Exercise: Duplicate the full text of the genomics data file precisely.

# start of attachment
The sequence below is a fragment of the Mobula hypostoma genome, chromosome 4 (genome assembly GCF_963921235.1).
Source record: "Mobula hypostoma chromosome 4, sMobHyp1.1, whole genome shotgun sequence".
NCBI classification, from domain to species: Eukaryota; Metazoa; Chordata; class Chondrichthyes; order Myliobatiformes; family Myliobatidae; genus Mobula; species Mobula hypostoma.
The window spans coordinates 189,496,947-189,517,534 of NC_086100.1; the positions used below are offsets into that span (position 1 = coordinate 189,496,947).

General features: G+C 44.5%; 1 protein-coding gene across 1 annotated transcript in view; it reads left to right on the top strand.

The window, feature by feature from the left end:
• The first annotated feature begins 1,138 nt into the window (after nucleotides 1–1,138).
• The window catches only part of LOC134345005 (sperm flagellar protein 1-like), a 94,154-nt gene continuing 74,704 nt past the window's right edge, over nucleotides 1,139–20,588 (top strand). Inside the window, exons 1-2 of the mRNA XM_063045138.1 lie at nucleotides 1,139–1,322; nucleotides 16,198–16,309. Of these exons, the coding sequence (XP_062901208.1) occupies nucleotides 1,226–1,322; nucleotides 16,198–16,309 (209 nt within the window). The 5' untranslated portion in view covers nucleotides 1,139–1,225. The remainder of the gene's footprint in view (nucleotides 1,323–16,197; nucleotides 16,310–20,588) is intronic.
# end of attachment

The sequence below is a fragment of the Mobula hypostoma genome, chromosome 4 (genome assembly GCF_963921235.1).
Source record: "Mobula hypostoma chromosome 4, sMobHyp1.1, whole genome shotgun sequence".
NCBI classification, from domain to species: Eukaryota; Metazoa; Chordata; class Chondrichthyes; order Myliobatiformes; family Myliobatidae; genus Mobula; species Mobula hypostoma.
The window spans coordinates 189,496,947-189,517,534 of NC_086100.1; the positions used below are offsets into that span (position 1 = coordinate 189,496,947).

General features: G+C 44.5%; 1 protein-coding gene across 1 annotated transcript in view; it reads left to right on the top strand.

The window, feature by feature from the left end:
• The first annotated feature begins 1,138 nt into the window (after nucleotides 1–1,138).
• The window catches only part of LOC134345005 (sperm flagellar protein 1-like), a 94,154-nt gene continuing 74,704 nt past the window's right edge, over nucleotides 1,139–20,588 (top strand). Inside the window, exons 1-2 of the mRNA XM_063045138.1 lie at nucleotides 1,139–1,322; nucleotides 16,198–16,309. Of these exons, the coding sequence (XP_062901208.1) occupies nucleotides 1,226–1,322; nucleotides 16,198–16,309 (209 nt within the window). The 5' untranslated portion in view covers nucleotides 1,139–1,225. The remainder of the gene's footprint in view (nucleotides 1,323–16,197; nucleotides 16,310–20,588) is intronic.